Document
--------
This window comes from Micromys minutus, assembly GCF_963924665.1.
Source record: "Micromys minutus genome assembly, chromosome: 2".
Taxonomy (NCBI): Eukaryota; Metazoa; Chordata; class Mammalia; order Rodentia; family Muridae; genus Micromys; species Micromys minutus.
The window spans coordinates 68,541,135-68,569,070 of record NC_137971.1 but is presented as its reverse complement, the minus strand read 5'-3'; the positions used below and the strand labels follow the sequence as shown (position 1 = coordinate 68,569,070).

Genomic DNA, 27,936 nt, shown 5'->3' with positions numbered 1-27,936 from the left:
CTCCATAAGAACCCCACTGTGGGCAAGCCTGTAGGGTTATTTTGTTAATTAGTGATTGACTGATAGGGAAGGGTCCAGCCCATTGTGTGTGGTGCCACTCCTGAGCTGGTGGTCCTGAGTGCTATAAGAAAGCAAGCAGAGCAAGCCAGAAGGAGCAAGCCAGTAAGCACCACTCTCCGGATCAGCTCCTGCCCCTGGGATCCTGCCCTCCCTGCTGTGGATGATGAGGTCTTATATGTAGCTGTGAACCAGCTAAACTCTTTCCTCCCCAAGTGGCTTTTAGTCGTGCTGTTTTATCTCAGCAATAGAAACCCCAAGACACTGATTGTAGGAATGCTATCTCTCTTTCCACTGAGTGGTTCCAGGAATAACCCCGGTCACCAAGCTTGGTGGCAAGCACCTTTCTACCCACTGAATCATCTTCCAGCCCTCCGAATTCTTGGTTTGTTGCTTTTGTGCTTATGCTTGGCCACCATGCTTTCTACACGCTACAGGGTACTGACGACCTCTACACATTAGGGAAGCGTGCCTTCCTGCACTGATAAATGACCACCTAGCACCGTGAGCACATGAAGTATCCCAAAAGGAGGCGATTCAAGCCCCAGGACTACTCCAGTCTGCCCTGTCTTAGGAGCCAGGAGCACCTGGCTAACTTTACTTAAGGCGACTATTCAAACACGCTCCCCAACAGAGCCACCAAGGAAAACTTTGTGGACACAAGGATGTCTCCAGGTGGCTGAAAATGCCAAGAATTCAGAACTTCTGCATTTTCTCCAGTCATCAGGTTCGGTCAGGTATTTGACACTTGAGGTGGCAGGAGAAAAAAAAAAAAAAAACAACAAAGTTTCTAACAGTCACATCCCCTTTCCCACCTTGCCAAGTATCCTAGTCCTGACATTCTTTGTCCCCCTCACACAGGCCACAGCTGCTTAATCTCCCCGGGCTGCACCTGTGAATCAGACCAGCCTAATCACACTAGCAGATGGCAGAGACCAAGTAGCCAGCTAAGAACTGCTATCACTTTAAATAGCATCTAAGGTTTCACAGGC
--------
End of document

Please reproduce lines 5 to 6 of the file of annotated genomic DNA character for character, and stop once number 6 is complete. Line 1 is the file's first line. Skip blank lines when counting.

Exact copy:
Genomic DNA, 27,936 nt, shown 5'->3' with positions numbered 1-27,936 from the left:
CTCCATAAGAACCCCACTGTGGGCAAGCCTGTAGGGTTATTTTGTTAATTAGTGATTGACTGATAGGGAAGGGTCCAGCCCATTGTGTGTGGTGCCACTCCTGAGCTGGTGGTCCTGAGTGCTATAAGAAAGCAAGCAGAGCAAGCCAGAAGGAGCAAGCCAGTAAGCACCACTCTCCGGATCAGCTCCTGCCCCTGGGATCCTGCCCTCCCTGCTGTGGATGATGAGGTCTTATATGTAGCTGTGAACCAGCTAAACTCTTTCCTCCCCAAGTGGCTTTTAGTCGTGCTGTTTTATCTCAGCAATAGAAACCCCAAGACACTGATTGTAGGAATGCTATCTCTCTTTCCACTGAGTGGTTCCAGGAATAACCCCGGTCACCAAGCTTGGTGGCAAGCACCTTTCTACCCACTGAATCATCTTCCAGCCCTCCGAATTCTTGGTTTGTTGCTTTTGTGCTTATGCTTGGCCACCATGCTTTCTACACGCTACAGGGTACTGACGACCTCTACACATTAGGGAAGCGTGCCTTCCTGCACTGATAAATGACCACCTAGCACCGTGAGCACATGAAGTATCCCAAAAGGAGGCGATTCAAGCCCCAGGACTACTCCAGTCTGCCCTGTCTTAGGAGCCAGGAGCACCTGGCTAACTTTACTTAAGGCGACTATTCAAACACGCTCCCCAACAGAGCCACCAAGGAAAACTTTGTGGACACAAGGATGTCTCCAGGTGGCTGAAAATGCCAAGAATTCAGAACTTCTGCATTTTCTCCAGTCATCAGGTTCGGTCAGGTATTTGACACTTGAGGTGGCAGGAGAAAAAAAAAAAAAAAACAACAAAGTTTCTAACAGTCACATCCCCTTTCCCACCTTGCCAAGTATCCTAGTCCTGACATTCTTTGTCCCCCTCACACAGGCCACAGCTGCTTAATCTCCCCGGGCTGCACCTGTGAATCAGACCAGCCTAATCACACTAGCAGATGGCAGAGACCAAGTAGCCAGCTAAGAACTGCTATCACTTTAAATAGCATCTAAGGTTTCACAGGC